Do you wake up each morning with a shoulder that is painful and difficult to move? Does this condition persist throughout the day and no matter what you do to find relief nothing seems to work? If this is the case then you might have a condition called "frozen shoulder."
Frozen shoulder syndrome affects millions of Americans. In the medical profession little is known about its origin or how to effectively treat it besides surgery and drugs. Women seem more prone to this condition and it usually shows up after age forty.
The shoulder is made up of several large and small muscles that are affected. These muscles are the following: infraspinatus, supraspinatus, teres minor, teres major, subscapularis, pectoralis major, pectoralis minor, latisimus dorsi. biceps, triceps, and the deltoid. Within the shoulder itself lies the rotator cuff. The shoulder is not just a small location but a functional area that contains muscles that converge on the front of the chest as well as other muscles that ripple down the back. Frozen shoulder problems might begin from a tight pectoralis muscle in the front of the body or from the large trapezius muscle in the back. This condition might be localized to a small area or it might extend out ward like a spider web.
Frozen shoulder syndrome is a condition that takes a long time to develop. Sometimes years or decades of discomfort are experienced before a patient will be diagnosed with frozen shoulder syndrome. Most people continue to ignore the symptoms and self-medicate the problem until they can no longer tolerate the pain. By the time a patient acknowledges that they have a problem they are now in an advanced stage of the issue. If they would have addressed the condition years before it would have been much easier to correct.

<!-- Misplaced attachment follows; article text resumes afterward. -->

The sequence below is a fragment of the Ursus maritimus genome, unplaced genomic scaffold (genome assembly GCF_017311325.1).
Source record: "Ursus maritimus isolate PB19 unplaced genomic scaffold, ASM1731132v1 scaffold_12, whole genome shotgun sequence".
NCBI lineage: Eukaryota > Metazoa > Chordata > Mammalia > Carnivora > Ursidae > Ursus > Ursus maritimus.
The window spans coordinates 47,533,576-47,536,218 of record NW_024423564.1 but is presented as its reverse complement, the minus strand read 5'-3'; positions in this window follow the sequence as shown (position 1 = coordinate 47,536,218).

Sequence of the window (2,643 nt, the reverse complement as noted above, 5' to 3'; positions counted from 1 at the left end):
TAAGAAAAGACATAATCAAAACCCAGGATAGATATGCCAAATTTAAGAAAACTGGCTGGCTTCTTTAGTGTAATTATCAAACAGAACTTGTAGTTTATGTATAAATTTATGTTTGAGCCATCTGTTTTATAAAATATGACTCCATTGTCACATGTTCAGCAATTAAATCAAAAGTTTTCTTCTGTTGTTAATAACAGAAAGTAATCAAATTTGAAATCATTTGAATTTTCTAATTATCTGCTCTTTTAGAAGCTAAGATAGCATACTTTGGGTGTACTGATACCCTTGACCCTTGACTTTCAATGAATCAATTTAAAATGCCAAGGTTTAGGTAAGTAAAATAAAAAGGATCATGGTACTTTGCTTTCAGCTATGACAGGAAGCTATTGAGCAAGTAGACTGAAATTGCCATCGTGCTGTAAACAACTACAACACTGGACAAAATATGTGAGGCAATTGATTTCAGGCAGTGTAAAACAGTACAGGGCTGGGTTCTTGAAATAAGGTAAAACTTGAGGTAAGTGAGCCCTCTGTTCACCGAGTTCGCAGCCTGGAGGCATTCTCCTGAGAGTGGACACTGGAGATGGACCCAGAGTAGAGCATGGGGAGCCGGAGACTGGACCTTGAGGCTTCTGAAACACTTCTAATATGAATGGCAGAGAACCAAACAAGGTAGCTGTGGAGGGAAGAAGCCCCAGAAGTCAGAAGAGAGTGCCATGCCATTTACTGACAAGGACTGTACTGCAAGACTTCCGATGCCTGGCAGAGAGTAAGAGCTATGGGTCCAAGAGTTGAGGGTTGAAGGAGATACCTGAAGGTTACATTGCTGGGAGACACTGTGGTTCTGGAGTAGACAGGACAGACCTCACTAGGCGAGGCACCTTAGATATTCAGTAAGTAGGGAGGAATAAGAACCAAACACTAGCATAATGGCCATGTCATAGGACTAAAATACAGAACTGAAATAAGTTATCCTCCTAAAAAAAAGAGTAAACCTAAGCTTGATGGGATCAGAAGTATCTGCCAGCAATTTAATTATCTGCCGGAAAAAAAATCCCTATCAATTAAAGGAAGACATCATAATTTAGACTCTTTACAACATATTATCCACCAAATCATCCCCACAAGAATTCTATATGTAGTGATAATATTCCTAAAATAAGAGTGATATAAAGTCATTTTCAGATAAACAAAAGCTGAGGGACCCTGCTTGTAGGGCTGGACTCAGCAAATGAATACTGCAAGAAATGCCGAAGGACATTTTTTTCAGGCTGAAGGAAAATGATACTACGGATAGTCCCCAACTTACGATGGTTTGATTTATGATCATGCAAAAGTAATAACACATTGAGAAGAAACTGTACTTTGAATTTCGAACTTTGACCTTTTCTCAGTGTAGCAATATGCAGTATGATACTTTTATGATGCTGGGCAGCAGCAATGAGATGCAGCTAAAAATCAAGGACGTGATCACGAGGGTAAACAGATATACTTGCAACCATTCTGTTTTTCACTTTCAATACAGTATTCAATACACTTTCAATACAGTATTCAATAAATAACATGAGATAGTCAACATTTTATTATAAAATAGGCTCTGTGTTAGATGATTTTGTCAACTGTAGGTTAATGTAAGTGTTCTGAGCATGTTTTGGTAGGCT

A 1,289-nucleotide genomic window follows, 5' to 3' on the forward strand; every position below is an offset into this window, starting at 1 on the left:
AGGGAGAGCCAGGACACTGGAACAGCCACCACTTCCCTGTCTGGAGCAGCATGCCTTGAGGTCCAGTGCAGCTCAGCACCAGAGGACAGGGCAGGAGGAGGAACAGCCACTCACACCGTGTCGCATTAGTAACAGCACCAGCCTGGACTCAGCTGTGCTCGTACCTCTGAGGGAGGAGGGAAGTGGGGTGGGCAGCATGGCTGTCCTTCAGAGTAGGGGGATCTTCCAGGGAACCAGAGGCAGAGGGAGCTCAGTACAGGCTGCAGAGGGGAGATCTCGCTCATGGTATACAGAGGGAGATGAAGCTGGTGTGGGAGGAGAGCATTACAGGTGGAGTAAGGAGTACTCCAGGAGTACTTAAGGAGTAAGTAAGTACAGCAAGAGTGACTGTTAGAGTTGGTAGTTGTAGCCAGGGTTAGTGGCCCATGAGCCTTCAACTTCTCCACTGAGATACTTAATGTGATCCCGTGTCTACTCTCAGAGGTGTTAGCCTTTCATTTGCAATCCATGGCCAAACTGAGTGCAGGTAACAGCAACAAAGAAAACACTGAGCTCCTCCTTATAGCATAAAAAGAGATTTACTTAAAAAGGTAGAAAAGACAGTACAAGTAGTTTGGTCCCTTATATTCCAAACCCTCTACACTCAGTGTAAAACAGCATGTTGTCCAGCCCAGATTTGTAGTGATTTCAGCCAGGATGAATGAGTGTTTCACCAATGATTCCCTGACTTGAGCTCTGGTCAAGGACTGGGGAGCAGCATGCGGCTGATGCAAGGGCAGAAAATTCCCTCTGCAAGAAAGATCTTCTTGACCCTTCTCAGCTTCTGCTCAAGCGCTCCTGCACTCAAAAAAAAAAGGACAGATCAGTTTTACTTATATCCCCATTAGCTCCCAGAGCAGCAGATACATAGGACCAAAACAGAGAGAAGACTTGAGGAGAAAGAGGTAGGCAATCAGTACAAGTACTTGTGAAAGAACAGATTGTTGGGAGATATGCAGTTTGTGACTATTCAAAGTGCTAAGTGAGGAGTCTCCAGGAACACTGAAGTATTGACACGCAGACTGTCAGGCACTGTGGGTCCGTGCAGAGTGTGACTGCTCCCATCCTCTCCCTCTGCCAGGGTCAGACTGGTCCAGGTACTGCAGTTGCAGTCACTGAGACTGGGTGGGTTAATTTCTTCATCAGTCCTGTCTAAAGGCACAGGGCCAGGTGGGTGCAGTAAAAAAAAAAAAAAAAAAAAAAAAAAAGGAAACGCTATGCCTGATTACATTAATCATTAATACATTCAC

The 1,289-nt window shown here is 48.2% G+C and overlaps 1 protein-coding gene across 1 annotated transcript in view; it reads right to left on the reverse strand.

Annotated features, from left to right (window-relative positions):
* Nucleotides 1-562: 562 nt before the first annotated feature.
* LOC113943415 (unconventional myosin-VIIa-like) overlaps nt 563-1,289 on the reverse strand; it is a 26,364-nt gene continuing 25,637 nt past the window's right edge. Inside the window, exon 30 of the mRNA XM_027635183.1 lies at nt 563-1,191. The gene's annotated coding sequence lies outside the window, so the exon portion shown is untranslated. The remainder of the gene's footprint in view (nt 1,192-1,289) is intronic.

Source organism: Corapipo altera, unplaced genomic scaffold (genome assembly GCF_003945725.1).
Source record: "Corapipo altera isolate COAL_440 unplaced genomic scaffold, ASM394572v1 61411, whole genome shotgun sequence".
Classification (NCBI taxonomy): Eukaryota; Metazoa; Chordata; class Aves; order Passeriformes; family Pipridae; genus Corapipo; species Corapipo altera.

Frozen shoulder is usually diagnosed as a condition with mild to severe pain and a lack of mobility. Most people are unable to straighten their arm and a good many with this condition cannot even lift their arm above their head or even above their shoulder, no matter what the pain level. They appear glued together with no recourse. At times frozen shoulder could be related to other similar upper torso and shoulder issues like rotator cuff syndrome, bursitis, thoracic outlet syndrome or even carpal tunnel syndrome. While completely different in their outcome, there are certainly crossover patterns where a patient might experience frozen shoulder along with other ailments. They are related and yet different.
How does frozen shoulder syndrome begin?
There are several ways that frozen shoulder syndrome begins in the body. The most prevalent way is to experience a trauma to the shoulder. This could be a skiing accident, bicycle fall, a slip on an icy sidewalk or dancing accident. The collision with the ground or other object has created a spasm in the muscles in the shoulder and this might have been the origin.
This beginning phase is often ignored or forgotten about. Being hit by a fastball in the shoulder while playing high school baseball some thirty years before might have begun the cycle. You might have ignored or forgotten about the event. You might have downplayed a skiing accident that left you shaken up and sore for several weeks afterwards. Just because the bruises have gone away does not necessarily mean that you are out of danger.